Rep. Elijah E. Cummings
Rep. Elijah E. Cummings (Salwan Georges / The Washington Post)

U.S. Rep. Elijah Cummings reflected Monday night on his illness and the importance of having relationships with diverse people.

His remarks came at the final installation of “Courageous Conversations,” an interfaith, four-week event that brought together Howard County residents to discuss religion, race and racism.


Cummings, a Democrat whose district includes portions of Howard and Baltimore counties, made mention of a Jewish pharmacist who gave him his first job as a teenager and of the more than 40 doctors of 27 nationalities who reached out to him on social media last year when his personal health began to deteriorate.

In 2017, Cummings underwent a minimally invasive heart procedure, which led to an infection that kept him in the hospital longer than expected. He was later hospitalized for a knee infection. While onstage Monday, he used a walker to move around.

Cummings has been in office for more than 20 years and sits at the helm of the House Oversight and Reform, which is leading congressional investigations into criminal allegations made against President Donald Trump.

During the event, Cummings also made mention of Columbia founder James Rouse, who he called an inspiration, and the four white women who helped to pull him out of special education.

“[The women] are dead now. But they’re a part of my DNA,” said Cummings, whose spokesman did not respond to an email request for an interview.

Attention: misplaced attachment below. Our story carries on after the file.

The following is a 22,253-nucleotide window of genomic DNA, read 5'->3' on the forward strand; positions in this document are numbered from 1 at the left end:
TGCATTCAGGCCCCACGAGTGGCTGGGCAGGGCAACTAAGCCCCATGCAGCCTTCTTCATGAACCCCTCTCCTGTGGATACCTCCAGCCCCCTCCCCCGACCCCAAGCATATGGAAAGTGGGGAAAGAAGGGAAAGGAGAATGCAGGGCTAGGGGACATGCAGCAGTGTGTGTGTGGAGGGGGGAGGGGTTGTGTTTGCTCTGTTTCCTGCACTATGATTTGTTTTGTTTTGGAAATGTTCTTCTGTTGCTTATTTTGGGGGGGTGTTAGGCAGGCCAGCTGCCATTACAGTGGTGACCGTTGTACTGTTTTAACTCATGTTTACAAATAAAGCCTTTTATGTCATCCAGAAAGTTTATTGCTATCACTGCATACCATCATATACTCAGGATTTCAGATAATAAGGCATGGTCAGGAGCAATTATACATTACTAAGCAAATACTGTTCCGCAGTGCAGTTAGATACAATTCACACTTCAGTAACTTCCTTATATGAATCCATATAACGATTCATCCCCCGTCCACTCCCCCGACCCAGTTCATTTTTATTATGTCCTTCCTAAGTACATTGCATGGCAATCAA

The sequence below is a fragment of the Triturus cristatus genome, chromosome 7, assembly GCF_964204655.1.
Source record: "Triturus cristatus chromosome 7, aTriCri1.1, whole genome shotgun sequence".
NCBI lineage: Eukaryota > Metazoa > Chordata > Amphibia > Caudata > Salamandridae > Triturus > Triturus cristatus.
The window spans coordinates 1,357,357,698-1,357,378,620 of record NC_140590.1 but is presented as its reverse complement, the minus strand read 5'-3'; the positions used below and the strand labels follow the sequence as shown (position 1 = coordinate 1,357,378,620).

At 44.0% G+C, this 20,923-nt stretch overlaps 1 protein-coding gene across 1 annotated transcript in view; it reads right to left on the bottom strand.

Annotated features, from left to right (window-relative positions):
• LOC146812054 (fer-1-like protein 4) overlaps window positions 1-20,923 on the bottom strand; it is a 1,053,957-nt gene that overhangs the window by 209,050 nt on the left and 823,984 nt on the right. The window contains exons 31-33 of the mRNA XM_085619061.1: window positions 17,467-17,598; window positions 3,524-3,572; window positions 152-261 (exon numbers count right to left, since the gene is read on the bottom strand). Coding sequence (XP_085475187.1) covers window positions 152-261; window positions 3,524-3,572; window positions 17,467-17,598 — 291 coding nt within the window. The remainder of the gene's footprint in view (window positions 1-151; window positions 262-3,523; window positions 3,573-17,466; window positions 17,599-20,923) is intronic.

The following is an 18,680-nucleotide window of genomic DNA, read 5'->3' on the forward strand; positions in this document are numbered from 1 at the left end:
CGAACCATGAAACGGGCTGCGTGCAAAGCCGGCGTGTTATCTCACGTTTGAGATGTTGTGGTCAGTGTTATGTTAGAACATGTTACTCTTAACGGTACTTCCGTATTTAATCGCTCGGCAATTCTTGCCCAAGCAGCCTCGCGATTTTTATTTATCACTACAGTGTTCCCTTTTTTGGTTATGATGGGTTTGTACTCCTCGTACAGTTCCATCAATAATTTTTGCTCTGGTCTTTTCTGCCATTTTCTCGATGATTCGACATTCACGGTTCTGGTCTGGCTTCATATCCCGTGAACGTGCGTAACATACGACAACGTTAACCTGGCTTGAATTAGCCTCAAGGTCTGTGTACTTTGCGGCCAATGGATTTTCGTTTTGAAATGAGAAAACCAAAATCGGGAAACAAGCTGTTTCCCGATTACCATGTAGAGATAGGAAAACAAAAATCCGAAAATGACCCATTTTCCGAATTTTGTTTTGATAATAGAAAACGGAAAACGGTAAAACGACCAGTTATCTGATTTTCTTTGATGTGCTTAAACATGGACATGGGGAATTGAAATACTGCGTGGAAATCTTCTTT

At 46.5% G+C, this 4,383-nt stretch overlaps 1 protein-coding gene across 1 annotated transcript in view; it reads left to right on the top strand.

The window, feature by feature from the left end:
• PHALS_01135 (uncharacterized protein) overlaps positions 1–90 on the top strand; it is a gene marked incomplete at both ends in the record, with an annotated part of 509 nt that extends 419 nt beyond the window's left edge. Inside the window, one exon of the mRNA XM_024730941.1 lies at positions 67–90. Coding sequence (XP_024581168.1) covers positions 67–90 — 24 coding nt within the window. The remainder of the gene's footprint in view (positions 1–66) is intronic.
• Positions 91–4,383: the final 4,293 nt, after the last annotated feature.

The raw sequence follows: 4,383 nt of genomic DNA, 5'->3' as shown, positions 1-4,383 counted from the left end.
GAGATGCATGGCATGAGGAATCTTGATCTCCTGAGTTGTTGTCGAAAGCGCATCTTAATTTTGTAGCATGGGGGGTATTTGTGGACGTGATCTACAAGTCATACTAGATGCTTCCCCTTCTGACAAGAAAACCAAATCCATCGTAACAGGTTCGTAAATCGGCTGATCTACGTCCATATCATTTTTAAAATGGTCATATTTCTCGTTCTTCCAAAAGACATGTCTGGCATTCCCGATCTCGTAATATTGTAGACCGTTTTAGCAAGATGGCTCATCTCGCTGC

Cummings lauded the at least 200 attendees for standing when he entered the room 34 minutes after the event began, saying, “I’m going to continue to stand up for you until I die.”

The 90-minute event was attended by U.S. Rep. John Sarbanes, whose district also includes portions of Howard and Baltimore counties; Howard County Executive Calvin Ball; County Council Chairwoman Christiana Mercer Rigby; and Del. Vanessa Atterbeary, a Democrat who represent portions of Columbia in the General Assembly.

Atterbeary in her remarks reflected on an impromptu Labor Day conversation she had with Cummings where, according to her, he said: “We have to have these tough conversations about race in our county.”

In May, four students spray-painted swastikas and racist slurs on Glenelg High School property the night before their senior awards assembly. Two of the four — Joshua Shaffer and Seth Taylor — plead guilty earlier this year. Tyler Curtiss and Matthew Lipp plead not guilty but agreed to the statement of facts presented by the State’s Attorney’s Office. All four are currently serving weekends in jail at the Howard County Detention Center.

The incident, as well as the general rise in hate crimes in Maryland, was referenced by Atterbeary and other attendees who praised the weeks-long program as a way to connect with neighbors and talk about diversity.

This year’s series of events will mimic last year's which included conversations about race and racism over a four-month period.

“That is no doubt coming from the rhetoric we are hearing coming from the top down,” Atterbeary said, without making mention to a specific person.

Atterbeary also noted a Maryland House bill that would have made it a crime to put a swastika or a noose on someone else's property. The bill failed to make it out of the Senate.

The four-week event was held at St. John Baptist Church, Beth Shalom Congregation and the Dar Al-Taqwa Islamic Center. It has drawn Howard County residents like Jackie McCoy, who said during the program that it caused her to “truly learn that we don't know what we don't know.”

She said she usually does not embrace being in groups but that through the conversations, she learned she has “been missing out on rich connections.”


McCoy said she has embarked on starting a grassroots movement for Howard County residents to examine the truth, awaken empathy and activate courageous citizenship.

Baltimore Sun reporter Lillian Reed contributed to this article.